Evolutive Dharma

From the archives, this talk by Thich Nhat Hanh was given during the 2002-2003 Winter Retreat (January 19, 2003) from the Upper Hamlet of Plum Village. The one-hour talk begins with a short chant in English by the monks and nuns.

The living Buddha. How do we get in touch with the living Buddha? When we think of the Buddha, we have a notion. We think of Shakyamuni. If we are caught by the notion of the historical Buddha we cannot be in touch with the living Buddha.

The practice of signlessness. With the eyes of signlessness, we can recognize the cloud in the tea or the ice cream. This is not something metaphysical or abstract. We see people and things in their new forms with the eyes of signlessness. We can be free from our ignorance. Impermanence makes life possible. It allows the Buddha to grow beyond his 80-year lifespan.

The living Dharma. The living dharma is something you can see for yourself, something that grows. The dharma needs to be offered in an intelligent way: it must be the right teaching for the right person, it must be flexible, and it must be able to grow.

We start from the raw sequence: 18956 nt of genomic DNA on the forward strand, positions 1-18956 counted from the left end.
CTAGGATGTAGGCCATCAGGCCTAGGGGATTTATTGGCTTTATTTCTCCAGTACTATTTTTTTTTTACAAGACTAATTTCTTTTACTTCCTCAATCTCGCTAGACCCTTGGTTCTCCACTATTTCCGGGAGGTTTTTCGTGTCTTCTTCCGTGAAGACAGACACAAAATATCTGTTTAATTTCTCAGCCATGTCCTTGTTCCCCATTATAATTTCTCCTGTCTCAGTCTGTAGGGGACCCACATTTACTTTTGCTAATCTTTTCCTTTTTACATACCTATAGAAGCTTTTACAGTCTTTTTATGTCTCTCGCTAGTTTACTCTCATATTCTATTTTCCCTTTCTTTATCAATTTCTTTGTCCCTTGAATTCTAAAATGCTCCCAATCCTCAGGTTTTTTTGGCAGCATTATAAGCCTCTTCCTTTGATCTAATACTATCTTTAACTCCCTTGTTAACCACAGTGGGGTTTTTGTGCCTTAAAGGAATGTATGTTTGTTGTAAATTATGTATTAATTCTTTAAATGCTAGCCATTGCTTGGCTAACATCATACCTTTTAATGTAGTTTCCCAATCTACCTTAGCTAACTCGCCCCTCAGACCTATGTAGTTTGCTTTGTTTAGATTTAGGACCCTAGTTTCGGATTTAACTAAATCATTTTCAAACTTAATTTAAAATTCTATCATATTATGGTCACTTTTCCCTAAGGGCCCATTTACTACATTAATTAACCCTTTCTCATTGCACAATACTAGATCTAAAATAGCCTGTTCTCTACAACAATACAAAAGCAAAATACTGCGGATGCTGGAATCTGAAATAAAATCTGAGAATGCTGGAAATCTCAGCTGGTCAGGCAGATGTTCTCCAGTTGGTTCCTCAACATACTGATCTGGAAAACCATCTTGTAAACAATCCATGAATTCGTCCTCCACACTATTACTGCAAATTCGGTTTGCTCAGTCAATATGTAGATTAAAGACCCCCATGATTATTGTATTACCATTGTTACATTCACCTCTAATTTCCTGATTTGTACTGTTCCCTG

The notion of the evolutive dharma. The nature of Interbeing can help us touch our true nature. Buddhism is only made of nonbuddhist elements. Buddhism has no fixed identity and is evolving. It’s like a Bodhi tree remains the same tree even as it grows in different directions. The living dharma is alive, moving, and growing.

And the living Sangha has the living Buddha and living dharma inside. Practice in an intelligent way and don’t be caught in fundamentalism. Even in the Buddha’s lifetime, the Dharma and Sangha were evolving. Fundamentalism is our enemy.

Thanks to our practice and our enlightenment, Mahayana Buddhism can grow. Different types of concentrations – impermanence, nirvana, no self – will help us grow in the practice.

 

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